Record Iraqi oil output adds more downward pressure on prices
Iraq's daily oil production reached a record 4 million barrels in December 2014 and the country is planning to increase its share of the global oil market, said Iraqi Oil Minister Adel Abdul Mahdi. The decision is likely to push oil prices even lower.
"This figure was reached for the first time in history," he said on Sunday. "The increase in oil production will help offset the decline in oil prices.”
"We have agreed to keep the level of exports at 375,000 barrels per day (bpd) for the first three months of the year, and as of April, we will increase exports to 600,000 bpd," Abdul Mahdi said.
Iraq increased oil production after a deal was reached between Baghdad and autonomous Kurdistan in December after years of differences over oil rights.
Iraq and Kurdistan agreed to ship 300,000 barrels of oil per day from Kirkuk and 250,000 barrels from Kurdistan via the Kurds’ pipeline network. The arguing sides were prompted to leave divisions behind and unite against the jihadist group Islamic State that has seized territory of northern Iraq.
Ashti Hawrami, the Kurdistan regional government’s minister for natural resources, said pipeline exports of Kurdish and Iraqi oil to Turkey in 2015 could reach 800,000 bpd. Oil from Iraq’s north is delivered to Turkey via a pipeline network from the Kurdistan region to the Mediterranean port of Ceyhan.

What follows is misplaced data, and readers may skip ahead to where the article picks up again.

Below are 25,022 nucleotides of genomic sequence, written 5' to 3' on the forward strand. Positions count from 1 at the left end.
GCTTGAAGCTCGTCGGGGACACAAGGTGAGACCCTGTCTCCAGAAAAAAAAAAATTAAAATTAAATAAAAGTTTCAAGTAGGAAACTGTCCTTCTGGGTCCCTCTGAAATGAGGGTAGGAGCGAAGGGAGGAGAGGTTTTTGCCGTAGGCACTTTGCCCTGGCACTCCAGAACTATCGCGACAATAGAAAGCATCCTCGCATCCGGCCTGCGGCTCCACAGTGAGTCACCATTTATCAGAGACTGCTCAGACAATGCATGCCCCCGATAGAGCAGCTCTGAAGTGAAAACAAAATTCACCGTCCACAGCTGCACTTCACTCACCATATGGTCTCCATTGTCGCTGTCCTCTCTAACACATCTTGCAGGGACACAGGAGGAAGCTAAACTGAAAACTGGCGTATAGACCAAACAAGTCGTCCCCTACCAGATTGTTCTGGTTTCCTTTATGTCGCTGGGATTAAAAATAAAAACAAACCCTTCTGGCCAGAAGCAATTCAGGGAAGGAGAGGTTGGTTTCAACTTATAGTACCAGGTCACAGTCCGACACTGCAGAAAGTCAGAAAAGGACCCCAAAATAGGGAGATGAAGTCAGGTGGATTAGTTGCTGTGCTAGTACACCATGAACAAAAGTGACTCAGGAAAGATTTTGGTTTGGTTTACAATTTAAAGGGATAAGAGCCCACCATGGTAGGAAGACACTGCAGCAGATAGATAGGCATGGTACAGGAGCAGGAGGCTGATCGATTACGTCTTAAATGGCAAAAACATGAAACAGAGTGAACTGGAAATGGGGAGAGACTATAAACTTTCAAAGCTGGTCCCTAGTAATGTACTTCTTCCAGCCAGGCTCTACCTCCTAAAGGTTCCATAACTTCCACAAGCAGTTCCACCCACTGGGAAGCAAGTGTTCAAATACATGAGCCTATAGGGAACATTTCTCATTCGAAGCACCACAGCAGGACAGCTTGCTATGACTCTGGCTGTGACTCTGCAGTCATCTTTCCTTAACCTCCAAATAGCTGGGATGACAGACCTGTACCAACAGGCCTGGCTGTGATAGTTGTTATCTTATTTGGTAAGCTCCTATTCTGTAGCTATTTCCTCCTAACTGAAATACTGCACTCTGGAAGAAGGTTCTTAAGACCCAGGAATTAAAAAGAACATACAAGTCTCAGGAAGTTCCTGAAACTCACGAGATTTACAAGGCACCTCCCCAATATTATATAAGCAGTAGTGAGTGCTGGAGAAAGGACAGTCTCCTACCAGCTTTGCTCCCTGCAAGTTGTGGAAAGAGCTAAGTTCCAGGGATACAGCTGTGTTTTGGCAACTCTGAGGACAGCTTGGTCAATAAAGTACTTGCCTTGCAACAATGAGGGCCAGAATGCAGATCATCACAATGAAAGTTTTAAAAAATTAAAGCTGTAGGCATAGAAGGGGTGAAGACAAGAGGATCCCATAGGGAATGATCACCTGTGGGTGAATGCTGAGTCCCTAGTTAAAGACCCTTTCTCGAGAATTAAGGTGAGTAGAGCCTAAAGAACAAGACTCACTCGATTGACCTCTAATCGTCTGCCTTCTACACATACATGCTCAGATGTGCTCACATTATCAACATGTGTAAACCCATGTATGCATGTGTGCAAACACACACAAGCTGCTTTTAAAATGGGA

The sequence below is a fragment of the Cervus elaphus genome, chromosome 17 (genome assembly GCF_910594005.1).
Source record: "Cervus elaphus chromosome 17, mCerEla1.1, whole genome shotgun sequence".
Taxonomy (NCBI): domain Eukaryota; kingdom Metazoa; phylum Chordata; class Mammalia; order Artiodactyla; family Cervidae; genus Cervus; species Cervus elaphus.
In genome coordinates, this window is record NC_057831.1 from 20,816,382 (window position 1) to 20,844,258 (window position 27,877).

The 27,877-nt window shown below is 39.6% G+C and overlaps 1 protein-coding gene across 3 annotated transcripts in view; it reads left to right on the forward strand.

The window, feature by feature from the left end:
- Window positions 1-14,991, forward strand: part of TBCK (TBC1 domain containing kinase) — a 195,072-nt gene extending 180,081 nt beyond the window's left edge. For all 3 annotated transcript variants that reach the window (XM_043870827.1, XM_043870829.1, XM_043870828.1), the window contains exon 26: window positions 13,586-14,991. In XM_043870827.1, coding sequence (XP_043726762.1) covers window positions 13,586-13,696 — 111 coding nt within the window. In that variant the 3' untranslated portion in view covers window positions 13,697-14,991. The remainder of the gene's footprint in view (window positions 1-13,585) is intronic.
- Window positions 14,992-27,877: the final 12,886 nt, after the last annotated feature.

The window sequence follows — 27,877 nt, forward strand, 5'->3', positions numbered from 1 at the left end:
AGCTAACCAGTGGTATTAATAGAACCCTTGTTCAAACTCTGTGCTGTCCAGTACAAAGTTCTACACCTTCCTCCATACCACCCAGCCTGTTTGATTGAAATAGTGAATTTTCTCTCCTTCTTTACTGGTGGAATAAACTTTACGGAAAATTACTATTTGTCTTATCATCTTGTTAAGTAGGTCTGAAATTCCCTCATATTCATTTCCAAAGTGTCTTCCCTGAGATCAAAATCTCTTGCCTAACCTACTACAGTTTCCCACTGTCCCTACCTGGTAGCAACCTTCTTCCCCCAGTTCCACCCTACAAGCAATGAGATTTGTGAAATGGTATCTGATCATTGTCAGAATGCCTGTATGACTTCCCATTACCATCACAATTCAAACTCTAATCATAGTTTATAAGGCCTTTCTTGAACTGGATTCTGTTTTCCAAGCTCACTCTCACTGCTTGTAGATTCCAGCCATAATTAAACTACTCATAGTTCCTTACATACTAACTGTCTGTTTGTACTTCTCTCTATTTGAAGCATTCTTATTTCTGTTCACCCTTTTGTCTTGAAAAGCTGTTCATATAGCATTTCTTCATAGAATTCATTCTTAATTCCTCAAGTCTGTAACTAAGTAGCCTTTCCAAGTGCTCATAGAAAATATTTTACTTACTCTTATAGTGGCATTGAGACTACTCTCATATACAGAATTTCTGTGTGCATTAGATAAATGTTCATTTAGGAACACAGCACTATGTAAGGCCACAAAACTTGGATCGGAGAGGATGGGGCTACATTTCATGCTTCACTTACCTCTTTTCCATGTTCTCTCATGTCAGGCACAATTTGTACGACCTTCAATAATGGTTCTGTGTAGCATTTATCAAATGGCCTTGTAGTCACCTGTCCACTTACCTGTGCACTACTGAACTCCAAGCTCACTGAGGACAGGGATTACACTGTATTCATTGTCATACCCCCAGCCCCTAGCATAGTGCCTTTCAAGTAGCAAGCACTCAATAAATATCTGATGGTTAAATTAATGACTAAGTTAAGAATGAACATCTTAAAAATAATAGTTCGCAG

Iraq has the world’s fifth largest oil reserves, and is rapidly restoring its power as a major producer after decades of war and economic sanctions.
The previous record for monthly oil output was 3.56 million barrels per day in 1979, an official from Iraq's State Oil Marketing Organization told Reuters.
Since the beginning of the summer the oil price has fallen by a half which analysts believe is a result of oversupply in the global market, which was worsened by November’s OPEC decision to maintain oil output at 30 million barrels a day.
At the same time Saudi Oil Minister Ali Al-Naimi said the organization needs to protect its market share and to prevent a fall in prices to reduce production outside OPEC.
OPEC members see the United States as the cartel’s main rival as it has dramatically increased shale oil production in recent years.
However, despite the continuous decline in oil prices, which already dropped to below $50 a barrel, many OPEC countries haven’t considered cutting production.